B-Mac Album Review: Exodus, Persona Non Grata

By Brandon “B-Mac” McCarthy

When you think of thrash metal, four names come to mind: Megadeth, Anthrax, Slayer, and of course, Metallica. They all helped shaped thrash metal into what it is. From the 1980s to today, they redefined how a metal record should sound and how fast it should go. While the Big 4 are the most important in the subgenre, there are unsung heroes who also helped bring thrash metal to the mainstream. I have covered a lot of them over the years from Overkill to Death Angel and Testament. There is another group that I have overlooked, but now I am giving them their due for Uncivil Revolt. They call themselves Exodus. Straight out of the Bay Area of Richmond, Cali, were true heavy metal pioneers. After many albums together along with hiatuses and break-ups, they have returned with their torturous follow-up to Blood In, Blood Out entitled Persona Non Grata. It marks Exodus’ third album under the Nuclear Blast label, so let us tune in to hear some new much needed mayhem.

What better way to start the album than with the self-titled track, “Persona Non Grata.” Between Gary Holt’s blistering riffs and Tom Hunting’s passionate drum fills, they both slay the intro as it wakes us up. Frontman Steve “Zetro” Souza is a snarling beast as his screams strikes fear into the hearts of the enemy (pop lovers, LOL). This is a killer opening tune. “R.E.M.F.” is full of old-school thrash metal fun die-hard Exodus fans have been pining for. Rhythm player Lee Altus crushes the main riff with tasty hooks, while Holt rips it on the solo with his ESP guitar. This song is soon to become a mosh-pit favorite. “Slipping Into Madness” is a groovy metal track that has a melodic flow. Zetro goes insane with the lyrics as his voice suggests he is up to no good. He continues to provide chaos with his vocals. Holt delivers another stellar solo that is a cross between thrash and groove metal. For me, the best part was the funky bass riff Jack Gibson lays down. Up next is the destructive force of “Elitist.” The song is full of attitude and adrenaline. While not the fastest song, it does still have enough oomph to kick down a wall. Holt sizzles on the solo as Altus flows gracefully through the beat.

“Prescribing Horror” begins with an eerie intro that slowly builds and builds into a more frightening riff. Gibson and Altus do an excellent job with the main beat as it creates an atmosphere of terror. Zetro gives his best vocal performance thus far on the album because I enjoy how he makes it sound sinister and malicious. “The Beatings Will Continue (Until Morale Improves)” marks the halfway point of Persona Non Grata. The record’s leading single is a doozy. Crunchy guitar licks and heartbeat-pounding drumming make this tune suitable for fight clubs. Exodus gets in your face with a clinched fist, so if you get in their way, duck! “The Years of Death and Dying” is another crispy metal number where Zetro continues his grimacing ways on the microphone. He portrays the grim reaper as he comes for your soul. In the lyrics, Exodus gives a shout out to our fallen rock heroes like Prince, Jeff Hanneman of Slayer, Freddie Mercury of Queen, David Bowie, and Glenn Frey of the Eagles. This is my favorite track. We approach “Clickbait.” Hunting rages on the drums, going into a fury on the snares. It follows the same pattern as the previous two songs so there is not anything new. That being said, it still kicks ass as Holt, Altus, Zetro, Hunting and Gibson rage on about the media.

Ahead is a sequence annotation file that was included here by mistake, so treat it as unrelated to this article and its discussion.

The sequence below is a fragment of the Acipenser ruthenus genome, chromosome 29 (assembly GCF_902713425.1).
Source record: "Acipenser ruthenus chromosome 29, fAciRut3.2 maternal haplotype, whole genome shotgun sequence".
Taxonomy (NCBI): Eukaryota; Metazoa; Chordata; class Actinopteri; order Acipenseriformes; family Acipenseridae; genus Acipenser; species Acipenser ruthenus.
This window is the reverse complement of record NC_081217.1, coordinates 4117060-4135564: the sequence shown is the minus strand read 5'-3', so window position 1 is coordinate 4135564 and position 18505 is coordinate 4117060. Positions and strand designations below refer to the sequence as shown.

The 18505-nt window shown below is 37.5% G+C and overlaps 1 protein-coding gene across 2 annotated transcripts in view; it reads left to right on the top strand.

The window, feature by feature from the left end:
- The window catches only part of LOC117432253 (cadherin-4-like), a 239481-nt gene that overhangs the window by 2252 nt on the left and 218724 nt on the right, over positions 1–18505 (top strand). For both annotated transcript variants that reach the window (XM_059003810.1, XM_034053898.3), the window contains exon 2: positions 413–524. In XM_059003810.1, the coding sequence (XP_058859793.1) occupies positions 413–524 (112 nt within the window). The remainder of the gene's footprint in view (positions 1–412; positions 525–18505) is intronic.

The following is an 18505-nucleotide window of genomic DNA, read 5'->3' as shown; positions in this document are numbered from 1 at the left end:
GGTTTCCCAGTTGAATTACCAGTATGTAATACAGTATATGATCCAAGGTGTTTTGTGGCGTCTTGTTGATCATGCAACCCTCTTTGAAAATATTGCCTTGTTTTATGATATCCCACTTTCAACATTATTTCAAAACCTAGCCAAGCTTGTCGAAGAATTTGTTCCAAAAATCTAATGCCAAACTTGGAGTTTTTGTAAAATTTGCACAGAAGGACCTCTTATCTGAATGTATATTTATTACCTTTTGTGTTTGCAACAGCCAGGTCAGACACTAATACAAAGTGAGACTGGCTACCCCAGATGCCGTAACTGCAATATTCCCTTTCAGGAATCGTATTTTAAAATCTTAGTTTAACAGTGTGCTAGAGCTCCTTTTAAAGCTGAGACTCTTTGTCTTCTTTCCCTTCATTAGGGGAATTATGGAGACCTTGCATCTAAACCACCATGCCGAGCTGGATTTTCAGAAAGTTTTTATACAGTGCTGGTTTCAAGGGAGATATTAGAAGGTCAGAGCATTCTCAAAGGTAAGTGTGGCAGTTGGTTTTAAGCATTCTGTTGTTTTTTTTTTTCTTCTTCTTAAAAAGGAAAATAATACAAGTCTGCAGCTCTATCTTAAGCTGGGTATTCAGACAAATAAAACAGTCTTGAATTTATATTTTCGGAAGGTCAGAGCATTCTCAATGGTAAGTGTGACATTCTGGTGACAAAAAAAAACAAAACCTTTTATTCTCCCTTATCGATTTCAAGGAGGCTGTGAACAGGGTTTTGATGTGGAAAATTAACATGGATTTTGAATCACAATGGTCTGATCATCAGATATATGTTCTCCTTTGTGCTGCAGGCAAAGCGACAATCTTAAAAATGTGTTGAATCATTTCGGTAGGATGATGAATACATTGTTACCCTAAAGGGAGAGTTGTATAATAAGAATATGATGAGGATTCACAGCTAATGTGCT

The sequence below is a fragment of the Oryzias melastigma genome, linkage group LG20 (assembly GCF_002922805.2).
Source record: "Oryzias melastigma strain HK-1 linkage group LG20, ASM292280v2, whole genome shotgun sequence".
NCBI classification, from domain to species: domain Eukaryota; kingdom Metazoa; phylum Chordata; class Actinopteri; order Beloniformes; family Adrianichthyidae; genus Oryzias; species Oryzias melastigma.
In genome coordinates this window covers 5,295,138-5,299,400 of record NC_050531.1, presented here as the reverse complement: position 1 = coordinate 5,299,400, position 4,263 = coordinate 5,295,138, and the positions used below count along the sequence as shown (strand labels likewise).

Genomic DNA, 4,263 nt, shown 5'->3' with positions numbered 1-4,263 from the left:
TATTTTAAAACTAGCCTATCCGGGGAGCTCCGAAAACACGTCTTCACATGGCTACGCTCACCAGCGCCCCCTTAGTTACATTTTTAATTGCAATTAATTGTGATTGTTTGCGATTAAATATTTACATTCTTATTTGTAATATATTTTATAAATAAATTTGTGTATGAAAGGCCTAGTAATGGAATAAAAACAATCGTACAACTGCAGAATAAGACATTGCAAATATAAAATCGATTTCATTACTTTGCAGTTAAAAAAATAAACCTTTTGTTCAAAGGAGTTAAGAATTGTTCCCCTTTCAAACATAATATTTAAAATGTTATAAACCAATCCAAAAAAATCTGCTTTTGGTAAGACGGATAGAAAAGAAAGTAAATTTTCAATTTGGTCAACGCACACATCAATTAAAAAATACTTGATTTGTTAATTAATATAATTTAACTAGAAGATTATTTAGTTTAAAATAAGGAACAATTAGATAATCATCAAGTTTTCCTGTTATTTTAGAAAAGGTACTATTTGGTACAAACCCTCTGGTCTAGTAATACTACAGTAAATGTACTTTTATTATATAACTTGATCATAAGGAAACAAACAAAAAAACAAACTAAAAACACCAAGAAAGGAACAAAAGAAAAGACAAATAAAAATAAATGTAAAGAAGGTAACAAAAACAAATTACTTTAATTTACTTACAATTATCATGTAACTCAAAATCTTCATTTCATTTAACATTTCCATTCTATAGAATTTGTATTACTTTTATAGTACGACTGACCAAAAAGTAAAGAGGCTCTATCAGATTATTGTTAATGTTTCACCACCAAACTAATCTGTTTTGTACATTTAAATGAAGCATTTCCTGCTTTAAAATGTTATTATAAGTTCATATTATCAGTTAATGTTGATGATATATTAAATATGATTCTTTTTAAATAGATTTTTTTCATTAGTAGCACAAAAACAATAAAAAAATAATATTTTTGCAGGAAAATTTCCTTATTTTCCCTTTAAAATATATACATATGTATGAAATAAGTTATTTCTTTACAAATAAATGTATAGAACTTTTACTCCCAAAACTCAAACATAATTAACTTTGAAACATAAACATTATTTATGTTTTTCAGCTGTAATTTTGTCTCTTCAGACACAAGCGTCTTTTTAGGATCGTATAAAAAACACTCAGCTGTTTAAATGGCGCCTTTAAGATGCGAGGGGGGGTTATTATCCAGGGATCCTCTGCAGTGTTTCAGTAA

Exodus performs a short instrumental in “Cosa Del Pantano.” With the sound of crickets in the background, an acoustic guitar plays a twangy melody that is pretty psychobilly. “Lunatic Liar Lord” picks up where the beat leaves off in “Cosa Del Pantano.” Former guitarist Rick Hunolt comes in to lay down his razor-sharp soloing to go along with Holt’s stellar playing. Those two are toxic duo that go together really well. I see this tune as a vast improvement over “Clickbait.” Up next, we have “The Fires of Division.” The breakdown guitar riffs in the beginning pack a wallop. Exodus captures the divisions people are in today that is causing them to hate. As Altus chops up the beat, Holt smooths it out with his tasty solo. Zetro lets the hate go in his words, pouring out his malice that is pleasurable. Persona Non Grata ends with “Antiseed.” The buildup at the start of the tune makes the bite that much more sharp. Altus and Hunting are as one with the vicious beat, and Holt screeches and bleeds out a slick solo that would Kirk Hammett wish he could create. If they were going to end the record with any song, it is this.

I cannot believe I did not listen to Exodus before this album. Persona Non Grata does a bang-up job of launching the band back onto center stage. There are some predictable riffs that leaves little to the imagination, but they still slice through the eardrum like a hot knife through butter. I did the toxic waltz with this group, and I am absolutely going back to hear their classic stuff. Cannot wait for this rage-filled group to spew their thrash greatness on stage. With these songs, the beatings will continue in the pits. To Exodus, I salute you. Horns up!!!


Track Listing:

Persona Non Grata
Slipping Into Madness
Prescribing Horror
The Beatings Will Continue (Until Morale Improves)
The Years of Death and Dying
Cosa Del Pantano
The Fires of Division

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